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  • Annika Santhanam

Oppenheimer’s Impact: The Science and History of the Atomic Bomb

Hollywood and the media has been abuzz with the recent release of Oppenheimer, a film by famous director Christopher Nolan that covers the life and work of Dr. J. Robert Oppenheimer, the physicist who pioneered the creation of the atomic bomb used by the United States in World War II.

Although this was such a big part of history, the process and science behind the creation of the atomic bomb is not well-known, though ‘Oppenheimer’ has brought light to a lot of that information. Let’s take a look at the science behind this historic development.

Background of the Manhattan Project

The Manhattan Project was the name for the atomic bomb program established in 1942. A research facility was set up in Los Alamos, Mexico - the site was designed almost like a mini town, allowing the researchers who worked there to bring along and live with their families on the site. This design was created in order to ensure ultimate confidentiality of the information and development of the bomb.

On July 16, 1945, the Trinity test of the very first atomic bomb was performed successfully, creating a blast equivalent in strength to 21 kilotons of TNT. Only a few weeks later, on August 6th, the first atomic bomb was dropped on Hiroshima, and on August 9th, the bomb on Nagasaki was dropped.

The Science Behind the Atomic Bomb

The closure of World War II would not be possible without years worth of research and development surrounding the physics of the design.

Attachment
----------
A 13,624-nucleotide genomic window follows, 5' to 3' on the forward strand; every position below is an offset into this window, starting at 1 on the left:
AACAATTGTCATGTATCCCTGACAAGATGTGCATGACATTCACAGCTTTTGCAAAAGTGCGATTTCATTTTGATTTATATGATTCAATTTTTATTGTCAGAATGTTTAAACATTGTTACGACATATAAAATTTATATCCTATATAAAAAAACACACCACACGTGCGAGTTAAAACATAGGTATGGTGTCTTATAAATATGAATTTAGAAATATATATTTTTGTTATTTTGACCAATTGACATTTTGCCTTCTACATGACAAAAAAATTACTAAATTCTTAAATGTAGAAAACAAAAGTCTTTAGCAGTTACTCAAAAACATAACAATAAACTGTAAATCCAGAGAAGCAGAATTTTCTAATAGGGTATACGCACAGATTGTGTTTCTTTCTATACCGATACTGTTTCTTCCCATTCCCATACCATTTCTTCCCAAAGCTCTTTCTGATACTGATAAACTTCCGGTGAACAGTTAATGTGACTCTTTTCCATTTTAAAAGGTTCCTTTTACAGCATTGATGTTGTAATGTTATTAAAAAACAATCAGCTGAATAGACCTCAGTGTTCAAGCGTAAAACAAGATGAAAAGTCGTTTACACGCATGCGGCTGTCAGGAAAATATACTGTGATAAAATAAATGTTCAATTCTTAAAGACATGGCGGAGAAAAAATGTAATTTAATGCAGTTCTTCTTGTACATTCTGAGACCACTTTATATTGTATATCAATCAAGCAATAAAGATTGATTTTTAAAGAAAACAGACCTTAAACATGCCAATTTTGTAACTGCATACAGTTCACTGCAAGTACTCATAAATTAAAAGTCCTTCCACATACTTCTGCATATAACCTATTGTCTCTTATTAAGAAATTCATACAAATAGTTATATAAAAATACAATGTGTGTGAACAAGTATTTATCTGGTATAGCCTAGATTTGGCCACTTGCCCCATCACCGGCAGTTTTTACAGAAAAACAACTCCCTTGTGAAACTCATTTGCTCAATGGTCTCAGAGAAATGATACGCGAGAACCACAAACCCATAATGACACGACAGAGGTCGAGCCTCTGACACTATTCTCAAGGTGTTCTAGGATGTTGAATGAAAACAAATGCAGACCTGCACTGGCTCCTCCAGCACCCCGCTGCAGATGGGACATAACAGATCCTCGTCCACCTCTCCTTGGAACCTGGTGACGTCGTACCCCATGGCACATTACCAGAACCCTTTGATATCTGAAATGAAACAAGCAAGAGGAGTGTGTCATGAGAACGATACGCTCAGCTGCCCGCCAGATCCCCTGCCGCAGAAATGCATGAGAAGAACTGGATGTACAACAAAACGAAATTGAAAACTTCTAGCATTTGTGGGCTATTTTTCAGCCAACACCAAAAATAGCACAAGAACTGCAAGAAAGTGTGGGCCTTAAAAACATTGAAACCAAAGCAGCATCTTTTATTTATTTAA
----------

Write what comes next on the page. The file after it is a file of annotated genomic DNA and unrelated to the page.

In the 1930s, the first studies on the process of fission were conducted. Nuclear fission involves splitting an atom in half: in 1933, an experiment determined that self-sustaining fission chain reactions could be developed. In 1934, it was discovered that the element uranium could be used to do so. Since the process of fission releases a high amount of energy, a chain fission reaction compounds the amount of energy released significantly.

These discoveries occurred in Europe, but once they reached scientist Leo Szilard in 1939, living in the United States at the time, they spelled an imminent warning of growing German power in the realm of nuclear weapons development.

Over the next few years and during the Manhattan Project, both the isotopes uranium-235 and plutonium-239 were utilized in order to create fission bombs. Fission occurs when a neutron is fired into the nucleus of the isotope, splitting it and releasing energy. The chain reaction mentioned earlier occurs when more neutrons are produced during this split, striking nearby isotope nuclei and causing further fission reactions, releasing a huge amount of energy.

The first bomb dropped on Hiroshima was a gun-type design: two uranium-235 nuclei were fired into each other, causing a fission reaction and compounding in a chain reaction. The second bomb was implosion-based using plutonium-239. With standard bombs, an increase of pressure was created to concentrate the plutonium enough for it to reach critical mass and start firing neutrons, also causing the chain reaction to release enough energy.

Impact of Nuclear Weaponry

After the detonation of both bombs, Japan officially surrendered World War II, but over 200,000 lives were lost in the detonation, and even more in subsequent radiation poisoning from the bombs. Though a large-scale detonation didn’t occur after the war, world powers have been consistently on edge when it comes to managing each other’s nuclear weaponry. With 13,000 nuclear weapons globally, America and Russia currently hold 90% of that stockpile, according to Sky News.

Though nuclear energy has largely been used for weaponry in the past decades, recently initiatives in using it as a source of alternative clean energy have been running strong. Several countries are already utilizing nuclear energy efficiently in place of fossil fuels, and they hope to find a future in which nuclear energy plays a larger role in moving the world into a more sustainable culture.

Thanks for reading and stay tuned for more articles!


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